In their quest to find and exploit vulnerabilities in the natural armor that protects malignant brain tumors from destruction, researchers have found a way to decrease the cells¡¦ resistance to therapies that are designed to trigger cell death. The findings resulted from laboratory experiments conducted at Cedars-Sinai Medical Center’s Maxine Dunitz Neurosurgical Institute and are based on the manipulation of a series of intricate biochemical events taking place within brain tumor cells.
"We have described and are exploiting a biochemical pathway to make brain cancers much more sensitive to common therapeutic agents that cause a natural process of cell death called apoptosis," said John S. Yu, M.D., co-director of the Comprehensive Brain Tumor Program at the Institute, adding that the researchers are applying for Food and Drug Administration approval to translate their findings into patient clinical trials as soon as possible.
Although most types of cells can be dismantled and cleared by apoptosis a "programmed" and necessary cell death mechanism gliomas and other cancer cells have genes that enable them to thwart apoptosis and continue to grow unchecked even when subjected to therapies that are designed to initiate or enhance apoptosis.
Sandy Van | EurekAlert!
Climate Impact Research in Hannover: Small Plants against Large Waves
17.08.2018 | Leibniz Universität Hannover
First transcription atlas of all wheat genes expands prospects for research and cultivation
17.08.2018 | Leibniz-Institut für Pflanzengenetik und Kulturpflanzenforschung
New design tool automatically creates nanostructure 3D-print templates for user-given colors
Scientists present work at prestigious SIGGRAPH conference
Most of the objects we see are colored by pigments, but using pigments has disadvantages: such colors can fade, industrial pigments are often toxic, and...
Scientists at the University of California, Los Angeles present new research on a curious cosmic phenomenon known as "whistlers" -- very low frequency packets...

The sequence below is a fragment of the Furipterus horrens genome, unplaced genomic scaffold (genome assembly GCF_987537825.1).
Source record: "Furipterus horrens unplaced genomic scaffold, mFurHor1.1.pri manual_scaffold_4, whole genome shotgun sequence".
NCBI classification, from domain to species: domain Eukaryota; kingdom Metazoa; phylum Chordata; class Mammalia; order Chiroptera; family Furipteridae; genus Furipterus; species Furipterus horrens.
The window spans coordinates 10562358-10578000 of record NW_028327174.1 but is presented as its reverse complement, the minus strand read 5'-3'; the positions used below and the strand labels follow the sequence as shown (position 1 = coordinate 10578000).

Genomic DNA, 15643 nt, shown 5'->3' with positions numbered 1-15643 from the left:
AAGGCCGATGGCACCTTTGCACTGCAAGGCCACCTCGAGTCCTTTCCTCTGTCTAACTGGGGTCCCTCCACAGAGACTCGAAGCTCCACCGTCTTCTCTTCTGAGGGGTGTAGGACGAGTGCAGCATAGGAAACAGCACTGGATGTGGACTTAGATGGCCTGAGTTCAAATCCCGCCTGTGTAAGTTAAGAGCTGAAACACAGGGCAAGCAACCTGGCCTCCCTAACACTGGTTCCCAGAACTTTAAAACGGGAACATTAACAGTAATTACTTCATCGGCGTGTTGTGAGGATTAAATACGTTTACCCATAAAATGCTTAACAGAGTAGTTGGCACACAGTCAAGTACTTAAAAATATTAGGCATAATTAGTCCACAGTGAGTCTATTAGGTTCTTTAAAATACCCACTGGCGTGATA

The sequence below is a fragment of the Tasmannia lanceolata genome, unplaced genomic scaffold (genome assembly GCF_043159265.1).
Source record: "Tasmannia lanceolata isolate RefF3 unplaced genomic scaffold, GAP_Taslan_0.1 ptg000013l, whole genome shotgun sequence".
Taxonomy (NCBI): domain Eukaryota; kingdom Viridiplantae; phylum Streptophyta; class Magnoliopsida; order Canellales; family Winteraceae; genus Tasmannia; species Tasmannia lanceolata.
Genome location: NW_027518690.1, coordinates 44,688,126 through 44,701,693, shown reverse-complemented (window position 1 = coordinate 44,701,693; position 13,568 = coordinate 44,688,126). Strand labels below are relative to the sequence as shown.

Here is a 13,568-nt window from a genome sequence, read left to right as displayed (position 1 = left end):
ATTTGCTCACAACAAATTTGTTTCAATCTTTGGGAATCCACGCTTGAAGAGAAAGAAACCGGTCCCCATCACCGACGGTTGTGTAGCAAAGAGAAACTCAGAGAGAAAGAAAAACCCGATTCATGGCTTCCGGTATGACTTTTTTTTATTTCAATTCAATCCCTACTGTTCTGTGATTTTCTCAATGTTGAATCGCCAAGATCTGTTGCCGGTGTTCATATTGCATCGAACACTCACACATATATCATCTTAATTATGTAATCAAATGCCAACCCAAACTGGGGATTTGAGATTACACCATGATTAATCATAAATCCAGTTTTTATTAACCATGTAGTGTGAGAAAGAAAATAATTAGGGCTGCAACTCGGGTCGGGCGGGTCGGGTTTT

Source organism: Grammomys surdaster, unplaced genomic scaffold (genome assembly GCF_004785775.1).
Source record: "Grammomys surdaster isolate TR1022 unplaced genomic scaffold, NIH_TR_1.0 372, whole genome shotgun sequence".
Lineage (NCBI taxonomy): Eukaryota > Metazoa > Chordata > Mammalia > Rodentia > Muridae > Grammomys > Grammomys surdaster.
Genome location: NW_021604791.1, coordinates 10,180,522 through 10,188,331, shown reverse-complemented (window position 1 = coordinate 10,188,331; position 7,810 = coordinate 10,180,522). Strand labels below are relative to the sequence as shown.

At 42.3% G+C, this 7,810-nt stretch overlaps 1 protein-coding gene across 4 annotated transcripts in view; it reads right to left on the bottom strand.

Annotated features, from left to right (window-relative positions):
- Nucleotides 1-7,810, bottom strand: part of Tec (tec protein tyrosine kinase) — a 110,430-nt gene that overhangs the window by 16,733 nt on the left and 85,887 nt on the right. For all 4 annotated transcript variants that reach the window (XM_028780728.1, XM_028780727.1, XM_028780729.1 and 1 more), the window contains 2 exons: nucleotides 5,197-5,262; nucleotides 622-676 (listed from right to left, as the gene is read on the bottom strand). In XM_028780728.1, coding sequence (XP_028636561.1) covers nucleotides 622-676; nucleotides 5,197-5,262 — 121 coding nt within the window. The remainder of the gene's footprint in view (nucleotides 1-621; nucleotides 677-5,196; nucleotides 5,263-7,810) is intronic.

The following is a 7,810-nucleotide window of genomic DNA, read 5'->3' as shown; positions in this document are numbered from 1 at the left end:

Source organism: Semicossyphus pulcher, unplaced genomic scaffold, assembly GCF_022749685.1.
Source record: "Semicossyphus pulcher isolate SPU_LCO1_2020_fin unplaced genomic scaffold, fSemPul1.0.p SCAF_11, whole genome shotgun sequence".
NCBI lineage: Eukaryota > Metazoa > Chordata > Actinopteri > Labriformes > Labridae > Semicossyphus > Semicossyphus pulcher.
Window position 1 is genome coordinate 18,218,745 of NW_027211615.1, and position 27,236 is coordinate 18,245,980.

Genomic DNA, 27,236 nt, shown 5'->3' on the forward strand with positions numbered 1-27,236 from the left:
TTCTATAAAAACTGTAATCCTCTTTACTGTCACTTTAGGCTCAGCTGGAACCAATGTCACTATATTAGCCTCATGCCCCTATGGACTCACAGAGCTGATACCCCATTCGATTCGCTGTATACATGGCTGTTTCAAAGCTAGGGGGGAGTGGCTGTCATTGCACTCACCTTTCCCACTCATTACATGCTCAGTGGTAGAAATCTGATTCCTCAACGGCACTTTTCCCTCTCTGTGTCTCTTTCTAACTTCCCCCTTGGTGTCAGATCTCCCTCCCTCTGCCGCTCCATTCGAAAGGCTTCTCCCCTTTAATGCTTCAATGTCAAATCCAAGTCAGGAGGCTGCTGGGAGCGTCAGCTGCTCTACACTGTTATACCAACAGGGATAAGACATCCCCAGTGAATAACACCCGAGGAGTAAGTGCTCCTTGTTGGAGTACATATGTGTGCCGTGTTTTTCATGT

Scientists develop first tool to use machine learning methods to compute flow around interactively designable 3D objects. Tool will be presented at this year’s prestigious SIGGRAPH conference.
When engineers or designers want to test the aerodynamic properties of the newly designed shape of a car, airplane, or other object, they would normally model...
Researchers from TU Graz and their industry partners have unveiled a world first: the prototype of a robot-controlled, high-speed combined charging system (CCS) for electric vehicles that enables series charging of cars in various parking positions.
Global demand for electric vehicles is forecast to rise sharply: by 2025, the number of new vehicle registrations is expected to reach 25 million per year....
Proteins must be folded correctly to fulfill their molecular functions in cells. Molecular assistants called chaperones help proteins exploit their inbuilt folding potential and reach the correct three-dimensional structure. Researchers at the Max Planck Institute of Biochemistry (MPIB) have demonstrated that actin, the most abundant protein in higher developed cells, does not have the inbuilt potential to fold and instead requires special assistance to fold into its active state. The chaperone TRiC uses a previously undescribed mechanism to perform actin folding. The study was recently published in the journal Cell.
Actin is the most abundant protein in highly developed cells and has diverse functions in processes like cell stabilization, cell division and muscle...
17.08.2018 | Event News
08.08.2018 | Event News
27.07.2018 | Event News
17.08.2018 | Physics and Astronomy
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17.08.2018 | Life Sciences